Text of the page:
The final result, the interactive navigable holomorphic "spherical" global database of millions of images and places and people and doings worldwide as they exactly were at the close of 1999 and turn of 2000 will exist both as a virtual world on the World Wide Web and, in a larger and richer version, a massive interactive CD/DVD product.

Now all we have to do is make this happen!


A smaller-scale, but still massive participatory "rehearsal" of the World Millennium Snapshot could be conducted on the occasion of the "MillenniumEclipse" a third of a year earlier, when the final total solar eclipse of the 1000s will occur across Europe and the Middle East on August 11th, 1999. Videographers and photographers in the thousands should be invited and organized to create images of the eclipse and the landscapes over which it happens and the human activities attending it preceding, during, and following totality, creating a navigable image database -- a holomorph -- of the "footprint" (as astronomers call them) of the solar eclipse, organized along a geo-linear axis of west-to-east sequential images down its center line.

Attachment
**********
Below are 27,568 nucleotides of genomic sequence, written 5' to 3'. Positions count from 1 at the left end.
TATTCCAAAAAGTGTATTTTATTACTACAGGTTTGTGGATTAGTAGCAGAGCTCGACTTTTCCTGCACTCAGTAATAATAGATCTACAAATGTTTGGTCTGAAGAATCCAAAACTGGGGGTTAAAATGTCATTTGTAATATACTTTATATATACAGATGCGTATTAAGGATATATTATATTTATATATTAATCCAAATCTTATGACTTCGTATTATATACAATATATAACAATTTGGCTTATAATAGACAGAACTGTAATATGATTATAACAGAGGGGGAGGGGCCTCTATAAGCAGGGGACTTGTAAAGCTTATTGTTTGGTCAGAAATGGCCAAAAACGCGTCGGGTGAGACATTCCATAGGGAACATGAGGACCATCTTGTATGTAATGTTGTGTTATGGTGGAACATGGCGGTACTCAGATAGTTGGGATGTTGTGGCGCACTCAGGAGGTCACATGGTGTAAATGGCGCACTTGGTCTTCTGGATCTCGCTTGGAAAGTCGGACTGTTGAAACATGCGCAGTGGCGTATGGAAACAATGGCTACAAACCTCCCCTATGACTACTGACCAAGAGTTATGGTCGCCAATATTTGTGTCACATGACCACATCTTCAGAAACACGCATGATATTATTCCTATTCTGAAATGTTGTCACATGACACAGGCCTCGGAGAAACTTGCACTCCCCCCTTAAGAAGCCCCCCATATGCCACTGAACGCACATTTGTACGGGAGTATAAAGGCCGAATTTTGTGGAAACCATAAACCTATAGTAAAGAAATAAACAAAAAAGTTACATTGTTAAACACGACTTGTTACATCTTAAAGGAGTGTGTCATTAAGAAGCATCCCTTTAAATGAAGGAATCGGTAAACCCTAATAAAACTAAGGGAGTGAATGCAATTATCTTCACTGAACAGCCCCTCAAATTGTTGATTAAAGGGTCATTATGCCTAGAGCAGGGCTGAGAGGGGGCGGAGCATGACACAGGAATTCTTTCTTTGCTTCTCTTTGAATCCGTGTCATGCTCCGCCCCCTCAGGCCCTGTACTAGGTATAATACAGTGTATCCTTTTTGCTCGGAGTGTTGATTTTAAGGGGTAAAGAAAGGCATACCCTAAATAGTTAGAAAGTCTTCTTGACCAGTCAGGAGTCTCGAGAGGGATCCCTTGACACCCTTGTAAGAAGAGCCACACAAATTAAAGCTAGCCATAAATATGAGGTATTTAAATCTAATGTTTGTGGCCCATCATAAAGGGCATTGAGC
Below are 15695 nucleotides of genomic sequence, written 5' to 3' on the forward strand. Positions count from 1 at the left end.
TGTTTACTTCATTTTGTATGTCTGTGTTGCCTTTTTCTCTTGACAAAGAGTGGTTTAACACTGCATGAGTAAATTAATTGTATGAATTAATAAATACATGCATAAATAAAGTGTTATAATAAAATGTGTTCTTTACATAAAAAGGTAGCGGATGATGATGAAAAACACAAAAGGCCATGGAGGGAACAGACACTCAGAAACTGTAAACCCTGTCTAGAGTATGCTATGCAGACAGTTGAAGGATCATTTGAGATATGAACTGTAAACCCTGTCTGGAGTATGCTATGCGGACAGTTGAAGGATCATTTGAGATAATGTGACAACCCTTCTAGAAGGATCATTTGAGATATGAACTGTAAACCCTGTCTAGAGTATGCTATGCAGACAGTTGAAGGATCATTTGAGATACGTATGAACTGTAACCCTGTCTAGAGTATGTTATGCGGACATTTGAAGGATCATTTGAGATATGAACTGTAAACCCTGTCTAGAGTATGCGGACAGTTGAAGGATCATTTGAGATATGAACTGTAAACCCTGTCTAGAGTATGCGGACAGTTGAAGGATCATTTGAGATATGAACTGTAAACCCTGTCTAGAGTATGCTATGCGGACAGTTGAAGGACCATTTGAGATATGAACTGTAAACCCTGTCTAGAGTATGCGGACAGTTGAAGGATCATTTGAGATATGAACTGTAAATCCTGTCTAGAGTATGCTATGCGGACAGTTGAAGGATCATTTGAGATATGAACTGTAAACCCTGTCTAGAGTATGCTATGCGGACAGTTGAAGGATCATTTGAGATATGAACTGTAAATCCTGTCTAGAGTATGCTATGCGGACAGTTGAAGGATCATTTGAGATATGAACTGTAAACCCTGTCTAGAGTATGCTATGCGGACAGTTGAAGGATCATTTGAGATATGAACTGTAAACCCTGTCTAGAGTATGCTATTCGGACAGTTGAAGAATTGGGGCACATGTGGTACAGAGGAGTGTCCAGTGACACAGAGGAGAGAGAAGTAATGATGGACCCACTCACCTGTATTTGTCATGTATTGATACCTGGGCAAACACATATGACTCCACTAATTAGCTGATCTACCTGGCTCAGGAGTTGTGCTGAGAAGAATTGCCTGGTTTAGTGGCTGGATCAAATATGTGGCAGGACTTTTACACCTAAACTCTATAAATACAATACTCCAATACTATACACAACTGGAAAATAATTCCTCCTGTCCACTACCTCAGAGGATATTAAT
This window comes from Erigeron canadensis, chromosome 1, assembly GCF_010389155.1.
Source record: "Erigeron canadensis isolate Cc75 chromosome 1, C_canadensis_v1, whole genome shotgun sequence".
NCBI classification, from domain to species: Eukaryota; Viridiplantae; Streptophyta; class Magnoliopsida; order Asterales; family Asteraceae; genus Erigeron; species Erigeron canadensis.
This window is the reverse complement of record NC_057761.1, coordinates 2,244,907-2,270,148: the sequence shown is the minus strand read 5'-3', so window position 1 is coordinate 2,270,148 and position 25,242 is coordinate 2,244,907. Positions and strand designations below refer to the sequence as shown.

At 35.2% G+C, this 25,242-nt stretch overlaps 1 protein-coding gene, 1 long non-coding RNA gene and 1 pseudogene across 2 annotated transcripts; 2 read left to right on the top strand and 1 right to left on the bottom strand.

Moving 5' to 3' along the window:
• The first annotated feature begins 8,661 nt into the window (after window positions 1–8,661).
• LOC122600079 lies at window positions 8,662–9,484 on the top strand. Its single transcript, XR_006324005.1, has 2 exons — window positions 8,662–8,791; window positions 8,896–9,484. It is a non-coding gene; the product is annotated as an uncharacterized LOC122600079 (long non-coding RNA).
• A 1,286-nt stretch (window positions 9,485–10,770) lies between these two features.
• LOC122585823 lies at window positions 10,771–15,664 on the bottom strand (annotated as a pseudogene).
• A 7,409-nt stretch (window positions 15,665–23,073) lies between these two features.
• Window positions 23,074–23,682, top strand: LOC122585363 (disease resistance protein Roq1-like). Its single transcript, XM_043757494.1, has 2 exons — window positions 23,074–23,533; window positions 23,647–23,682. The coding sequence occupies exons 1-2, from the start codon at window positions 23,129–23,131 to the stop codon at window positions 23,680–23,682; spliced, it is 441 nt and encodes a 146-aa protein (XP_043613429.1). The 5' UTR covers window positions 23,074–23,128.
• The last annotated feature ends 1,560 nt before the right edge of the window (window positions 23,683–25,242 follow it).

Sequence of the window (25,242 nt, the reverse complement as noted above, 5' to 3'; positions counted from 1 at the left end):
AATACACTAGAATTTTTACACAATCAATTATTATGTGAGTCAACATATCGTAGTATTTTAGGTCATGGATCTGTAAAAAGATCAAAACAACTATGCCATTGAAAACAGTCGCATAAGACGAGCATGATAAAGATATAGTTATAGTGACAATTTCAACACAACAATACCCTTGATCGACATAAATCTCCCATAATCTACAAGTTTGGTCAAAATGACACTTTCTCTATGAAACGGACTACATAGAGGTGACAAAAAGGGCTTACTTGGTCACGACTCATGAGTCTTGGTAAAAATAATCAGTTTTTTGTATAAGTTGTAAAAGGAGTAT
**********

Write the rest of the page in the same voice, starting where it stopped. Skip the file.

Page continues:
Gregory writes:
Another explication of the Snapshot proposal appears on the New Year's Eve 1999 site, maintained by Adora, which can be accessed at http://users.mwci.net/~lapoz/1999Snap.html. Unlike my VR column, this site is a permanent one, at least through New Year's 1999!

Note from Caroling:
The Adora site is slightly different and has more info on TimeCams. To help the holomorph idea along, I'm collecting related links and ideas here, at Lookout 2000.